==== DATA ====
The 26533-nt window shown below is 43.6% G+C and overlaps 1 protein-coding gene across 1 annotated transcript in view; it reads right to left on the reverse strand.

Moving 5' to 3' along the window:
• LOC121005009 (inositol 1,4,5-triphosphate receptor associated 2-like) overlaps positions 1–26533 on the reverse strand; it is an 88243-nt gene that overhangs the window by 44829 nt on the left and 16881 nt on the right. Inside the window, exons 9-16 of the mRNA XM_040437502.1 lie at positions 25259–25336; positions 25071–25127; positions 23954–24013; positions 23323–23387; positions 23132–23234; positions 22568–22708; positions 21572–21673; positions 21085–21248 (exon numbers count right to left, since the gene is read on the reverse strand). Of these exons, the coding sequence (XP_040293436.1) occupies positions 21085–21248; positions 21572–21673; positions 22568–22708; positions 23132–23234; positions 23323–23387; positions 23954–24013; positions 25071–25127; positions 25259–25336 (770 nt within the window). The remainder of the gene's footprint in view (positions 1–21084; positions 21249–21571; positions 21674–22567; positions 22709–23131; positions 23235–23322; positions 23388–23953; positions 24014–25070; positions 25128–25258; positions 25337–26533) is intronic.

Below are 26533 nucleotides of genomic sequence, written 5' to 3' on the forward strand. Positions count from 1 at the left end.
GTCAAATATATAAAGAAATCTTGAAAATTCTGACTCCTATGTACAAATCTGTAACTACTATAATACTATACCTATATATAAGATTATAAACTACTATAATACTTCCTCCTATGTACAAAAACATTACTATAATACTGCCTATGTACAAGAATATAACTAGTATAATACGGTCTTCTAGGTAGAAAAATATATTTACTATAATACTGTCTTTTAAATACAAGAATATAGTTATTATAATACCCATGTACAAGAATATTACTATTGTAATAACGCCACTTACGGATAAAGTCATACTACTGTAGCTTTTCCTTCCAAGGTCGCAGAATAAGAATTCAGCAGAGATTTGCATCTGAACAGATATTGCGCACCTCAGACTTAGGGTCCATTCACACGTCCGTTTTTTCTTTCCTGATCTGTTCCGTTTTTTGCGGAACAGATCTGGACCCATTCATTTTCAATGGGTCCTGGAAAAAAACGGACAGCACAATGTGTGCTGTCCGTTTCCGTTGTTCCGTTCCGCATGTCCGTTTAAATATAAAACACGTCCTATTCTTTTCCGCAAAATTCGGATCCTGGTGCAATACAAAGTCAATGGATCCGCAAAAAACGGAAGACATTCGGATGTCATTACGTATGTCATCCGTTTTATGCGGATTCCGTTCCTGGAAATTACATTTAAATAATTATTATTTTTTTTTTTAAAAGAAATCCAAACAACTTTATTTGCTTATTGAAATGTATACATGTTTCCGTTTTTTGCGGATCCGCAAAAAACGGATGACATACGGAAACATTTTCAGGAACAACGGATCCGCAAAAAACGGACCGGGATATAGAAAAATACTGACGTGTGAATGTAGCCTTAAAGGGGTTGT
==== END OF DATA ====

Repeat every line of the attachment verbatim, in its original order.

The 26533-nt window shown below is 43.6% G+C and overlaps 1 protein-coding gene across 1 annotated transcript in view; it reads right to left on the reverse strand.

Moving 5' to 3' along the window:
• LOC121005009 (inositol 1,4,5-triphosphate receptor associated 2-like) overlaps positions 1–26533 on the reverse strand; it is an 88243-nt gene that overhangs the window by 44829 nt on the left and 16881 nt on the right. Inside the window, exons 9-16 of the mRNA XM_040437502.1 lie at positions 25259–25336; positions 25071–25127; positions 23954–24013; positions 23323–23387; positions 23132–23234; positions 22568–22708; positions 21572–21673; positions 21085–21248 (exon numbers count right to left, since the gene is read on the reverse strand). Of these exons, the coding sequence (XP_040293436.1) occupies positions 21085–21248; positions 21572–21673; positions 22568–22708; positions 23132–23234; positions 23323–23387; positions 23954–24013; positions 25071–25127; positions 25259–25336 (770 nt within the window). The remainder of the gene's footprint in view (positions 1–21084; positions 21249–21571; positions 21674–22567; positions 22709–23131; positions 23235–23322; positions 23388–23953; positions 24014–25070; positions 25128–25258; positions 25337–26533) is intronic.

Below are 26533 nucleotides of genomic sequence, written 5' to 3' on the forward strand. Positions count from 1 at the left end.
GTCAAATATATAAAGAAATCTTGAAAATTCTGACTCCTATGTACAAATCTGTAACTACTATAATACTATACCTATATATAAGATTATAAACTACTATAATACTTCCTCCTATGTACAAAAACATTACTATAATACTGCCTATGTACAAGAATATAACTAGTATAATACGGTCTTCTAGGTAGAAAAATATATTTACTATAATACTGTCTTTTAAATACAAGAATATAGTTATTATAATACCCATGTACAAGAATATTACTATTGTAATAACGCCACTTACGGATAAAGTCATACTACTGTAGCTTTTCCTTCCAAGGTCGCAGAATAAGAATTCAGCAGAGATTTGCATCTGAACAGATATTGCGCACCTCAGACTTAGGGTCCATTCACACGTCCGTTTTTTCTTTCCTGATCTGTTCCGTTTTTTGCGGAACAGATCTGGACCCATTCATTTTCAATGGGTCCTGGAAAAAAACGGACAGCACAATGTGTGCTGTCCGTTTCCGTTGTTCCGTTCCGCATGTCCGTTTAAATATAAAACACGTCCTATTCTTTTCCGCAAAATTCGGATCCTGGTGCAATACAAAGTCAATGGATCCGCAAAAAACGGAAGACATTCGGATGTCATTACGTATGTCATCCGTTTTATGCGGATTCCGTTCCTGGAAATTACATTTAAATAATTATTATTTTTTTTTTTAAAAGAAATCCAAACAACTTTATTTGCTTATTGAAATGTATACATGTTTCCGTTTTTTGCGGATCCGCAAAAAACGGATGACATACGGAAACATTTTCAGGAACAACGGATCCGCAAAAAACGGACCGGGATATAGAAAAATACTGACGTGTGAATGTAGCCTTAAAGGGGTTGT